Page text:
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Showing posts from December, 2013

Making a Piña Colada in Haskell: It's All About Concurrency

I was reading The Pragmatic Programmer this morning, and it got me to thinking about Haskell. Consider the following "function" for creating a piña colada: Open blender Open piña colada mix Put mix in blender Measure 1/2 cup white rum Pour in rum Add 2 cups of ice Close blender Liquefy for 2 minutes Open blender Get glasses Get pink umbrellas Serve It's very easy to understand and very linear. Now consider the following diagram that conveys which parts can be done concurrently: This description of the recipe is quite a bit more complex, but it's a lot more obvious which things can be done concurrently. There are a lot of approaches to concurrency. For years, we've relied on our CPUs to give us some implicit concurrency. The CPU can look at the code at a very micro level and figure out which assembly instructions can be done concurrently because they're working with different parts of memory, etc. Threads and processes also provid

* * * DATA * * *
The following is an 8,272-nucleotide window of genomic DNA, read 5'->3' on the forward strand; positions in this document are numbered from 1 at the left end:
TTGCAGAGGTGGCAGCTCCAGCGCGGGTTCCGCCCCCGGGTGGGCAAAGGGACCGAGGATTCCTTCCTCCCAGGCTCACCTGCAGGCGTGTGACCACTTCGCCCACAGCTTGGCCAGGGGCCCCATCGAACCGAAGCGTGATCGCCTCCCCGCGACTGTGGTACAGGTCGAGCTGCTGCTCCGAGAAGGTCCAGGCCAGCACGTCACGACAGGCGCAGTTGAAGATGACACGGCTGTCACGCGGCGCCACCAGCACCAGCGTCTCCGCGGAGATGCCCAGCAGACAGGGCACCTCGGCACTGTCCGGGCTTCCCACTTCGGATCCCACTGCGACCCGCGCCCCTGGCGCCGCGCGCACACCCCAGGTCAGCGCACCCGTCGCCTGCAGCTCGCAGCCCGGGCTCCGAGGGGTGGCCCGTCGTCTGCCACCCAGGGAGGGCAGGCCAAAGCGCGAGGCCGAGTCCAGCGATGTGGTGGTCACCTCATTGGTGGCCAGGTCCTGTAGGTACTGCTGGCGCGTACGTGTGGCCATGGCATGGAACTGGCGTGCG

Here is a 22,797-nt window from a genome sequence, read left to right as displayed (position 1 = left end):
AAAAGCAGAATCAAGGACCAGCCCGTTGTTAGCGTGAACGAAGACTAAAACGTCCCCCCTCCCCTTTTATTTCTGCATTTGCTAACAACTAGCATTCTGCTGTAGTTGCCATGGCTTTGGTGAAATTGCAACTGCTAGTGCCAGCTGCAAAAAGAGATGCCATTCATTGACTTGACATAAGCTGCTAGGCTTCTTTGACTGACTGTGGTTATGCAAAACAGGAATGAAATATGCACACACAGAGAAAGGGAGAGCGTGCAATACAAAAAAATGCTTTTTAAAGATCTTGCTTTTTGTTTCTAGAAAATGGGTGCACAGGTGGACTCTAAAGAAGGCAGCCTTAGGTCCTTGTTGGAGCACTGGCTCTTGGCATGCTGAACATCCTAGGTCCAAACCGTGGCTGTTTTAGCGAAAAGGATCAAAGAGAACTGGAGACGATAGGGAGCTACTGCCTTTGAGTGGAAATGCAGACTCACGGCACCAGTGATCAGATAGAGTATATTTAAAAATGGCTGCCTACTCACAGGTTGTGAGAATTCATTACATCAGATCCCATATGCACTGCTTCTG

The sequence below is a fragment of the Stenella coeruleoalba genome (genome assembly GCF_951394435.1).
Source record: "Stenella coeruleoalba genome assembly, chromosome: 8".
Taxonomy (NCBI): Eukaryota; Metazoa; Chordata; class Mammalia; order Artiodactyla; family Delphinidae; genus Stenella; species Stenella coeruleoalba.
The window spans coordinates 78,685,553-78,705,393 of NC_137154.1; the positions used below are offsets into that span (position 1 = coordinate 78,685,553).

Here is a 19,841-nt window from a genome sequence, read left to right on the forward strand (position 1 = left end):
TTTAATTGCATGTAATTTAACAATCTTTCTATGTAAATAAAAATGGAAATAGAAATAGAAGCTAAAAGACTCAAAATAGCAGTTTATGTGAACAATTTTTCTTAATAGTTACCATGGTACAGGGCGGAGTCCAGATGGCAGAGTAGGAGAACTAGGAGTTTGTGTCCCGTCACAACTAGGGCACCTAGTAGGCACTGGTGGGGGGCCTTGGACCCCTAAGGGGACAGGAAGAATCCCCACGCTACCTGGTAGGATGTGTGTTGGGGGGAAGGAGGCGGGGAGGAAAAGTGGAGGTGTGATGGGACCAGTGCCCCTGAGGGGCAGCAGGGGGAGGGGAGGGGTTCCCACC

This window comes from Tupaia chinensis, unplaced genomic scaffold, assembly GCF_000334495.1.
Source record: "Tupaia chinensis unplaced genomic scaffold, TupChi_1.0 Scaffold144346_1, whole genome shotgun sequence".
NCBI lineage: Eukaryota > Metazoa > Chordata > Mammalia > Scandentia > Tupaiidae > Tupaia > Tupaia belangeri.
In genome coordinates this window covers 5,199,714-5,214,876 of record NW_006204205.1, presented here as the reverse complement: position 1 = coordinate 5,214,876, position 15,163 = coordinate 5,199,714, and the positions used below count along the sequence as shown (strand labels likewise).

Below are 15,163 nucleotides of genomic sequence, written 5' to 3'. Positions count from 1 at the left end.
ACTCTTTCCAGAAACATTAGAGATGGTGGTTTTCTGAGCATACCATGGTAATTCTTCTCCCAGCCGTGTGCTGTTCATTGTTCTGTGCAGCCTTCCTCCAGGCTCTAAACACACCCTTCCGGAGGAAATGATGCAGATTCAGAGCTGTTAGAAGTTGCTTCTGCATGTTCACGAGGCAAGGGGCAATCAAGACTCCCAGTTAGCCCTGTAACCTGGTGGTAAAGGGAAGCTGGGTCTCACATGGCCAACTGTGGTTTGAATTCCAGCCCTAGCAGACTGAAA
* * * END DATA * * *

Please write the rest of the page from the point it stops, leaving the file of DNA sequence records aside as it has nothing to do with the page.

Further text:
Books: The Soul of a New Machine

I just finished The Soul of a New Machine by John Tracy Kidder. In short, I loved it! Computers have changed since 1981, when Tracy Kidder memorably recorded the drama, comedy, and excitement of one companys efforts to bring a new microcomputer to market. What has not changed is the feverish pace of the high-tech industry, the go-for-broke approach to business that has caused so many computer companies to win big (or go belly up), and the cult of pursuing mind-bending technological innovations. The Soul of a New Machine is an essential chapter in the history of the machine that revolutionized the world in the twentieth century. This is an oldie, but a goodie. It even won the Pulitzer prize. The whole drama is still very relevant today. It reminded me a lot of Hackers: Heroes of the Computer Revolution and Steve Jobs' biography . It definitely had elements of both, so if you enjoyed those, you'll definitely enjoy this one.